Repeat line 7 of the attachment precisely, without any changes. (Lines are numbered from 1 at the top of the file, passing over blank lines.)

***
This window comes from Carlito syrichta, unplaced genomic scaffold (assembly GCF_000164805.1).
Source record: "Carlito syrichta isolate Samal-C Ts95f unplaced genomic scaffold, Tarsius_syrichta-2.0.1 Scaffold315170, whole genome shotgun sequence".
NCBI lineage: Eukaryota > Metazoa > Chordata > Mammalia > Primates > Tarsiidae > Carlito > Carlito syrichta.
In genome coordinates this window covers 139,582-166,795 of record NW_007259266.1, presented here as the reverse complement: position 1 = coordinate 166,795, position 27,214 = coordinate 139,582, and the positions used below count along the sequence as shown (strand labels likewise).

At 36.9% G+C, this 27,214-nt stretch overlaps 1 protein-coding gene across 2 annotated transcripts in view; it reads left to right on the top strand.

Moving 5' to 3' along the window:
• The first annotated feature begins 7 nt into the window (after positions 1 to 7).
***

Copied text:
• The first annotated feature begins 7 nt into the window (after positions 1 to 7).